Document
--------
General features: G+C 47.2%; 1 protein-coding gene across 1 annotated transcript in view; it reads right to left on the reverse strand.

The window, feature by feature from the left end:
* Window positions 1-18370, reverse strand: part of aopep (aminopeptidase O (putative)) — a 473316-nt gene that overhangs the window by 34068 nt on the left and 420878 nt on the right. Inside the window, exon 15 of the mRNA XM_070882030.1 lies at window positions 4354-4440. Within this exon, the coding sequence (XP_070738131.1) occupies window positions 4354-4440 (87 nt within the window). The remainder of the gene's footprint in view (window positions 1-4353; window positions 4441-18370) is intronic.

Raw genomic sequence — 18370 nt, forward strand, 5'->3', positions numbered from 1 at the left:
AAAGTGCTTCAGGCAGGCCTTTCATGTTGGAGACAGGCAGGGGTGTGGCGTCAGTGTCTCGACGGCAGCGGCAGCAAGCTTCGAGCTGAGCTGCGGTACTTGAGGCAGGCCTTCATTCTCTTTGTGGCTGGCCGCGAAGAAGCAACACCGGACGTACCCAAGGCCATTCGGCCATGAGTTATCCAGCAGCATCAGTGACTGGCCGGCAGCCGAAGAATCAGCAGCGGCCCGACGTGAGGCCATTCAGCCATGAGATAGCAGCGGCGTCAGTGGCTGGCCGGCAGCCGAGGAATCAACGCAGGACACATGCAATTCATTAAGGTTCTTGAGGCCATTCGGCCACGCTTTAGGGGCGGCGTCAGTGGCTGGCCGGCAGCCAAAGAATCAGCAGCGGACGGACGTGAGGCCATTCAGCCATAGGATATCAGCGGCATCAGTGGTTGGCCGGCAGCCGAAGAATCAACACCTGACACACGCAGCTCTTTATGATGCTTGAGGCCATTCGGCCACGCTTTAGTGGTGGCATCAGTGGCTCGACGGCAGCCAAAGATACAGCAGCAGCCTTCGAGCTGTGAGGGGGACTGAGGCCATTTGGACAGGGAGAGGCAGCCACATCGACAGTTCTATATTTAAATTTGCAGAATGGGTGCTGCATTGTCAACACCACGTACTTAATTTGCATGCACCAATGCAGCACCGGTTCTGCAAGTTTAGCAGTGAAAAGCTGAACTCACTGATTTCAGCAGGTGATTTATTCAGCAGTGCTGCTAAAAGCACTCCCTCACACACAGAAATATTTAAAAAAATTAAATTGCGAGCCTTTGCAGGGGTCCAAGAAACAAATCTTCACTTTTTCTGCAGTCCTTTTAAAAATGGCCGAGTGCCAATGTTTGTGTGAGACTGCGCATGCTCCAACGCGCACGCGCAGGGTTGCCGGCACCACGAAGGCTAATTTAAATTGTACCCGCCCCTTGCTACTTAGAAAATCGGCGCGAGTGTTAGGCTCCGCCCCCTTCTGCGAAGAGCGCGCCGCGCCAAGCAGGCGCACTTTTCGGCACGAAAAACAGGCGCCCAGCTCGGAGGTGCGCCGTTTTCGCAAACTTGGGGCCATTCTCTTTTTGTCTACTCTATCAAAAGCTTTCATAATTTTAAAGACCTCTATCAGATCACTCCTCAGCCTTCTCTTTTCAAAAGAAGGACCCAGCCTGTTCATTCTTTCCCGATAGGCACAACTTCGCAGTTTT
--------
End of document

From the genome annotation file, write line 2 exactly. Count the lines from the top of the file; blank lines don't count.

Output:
The window, feature by feature from the left end: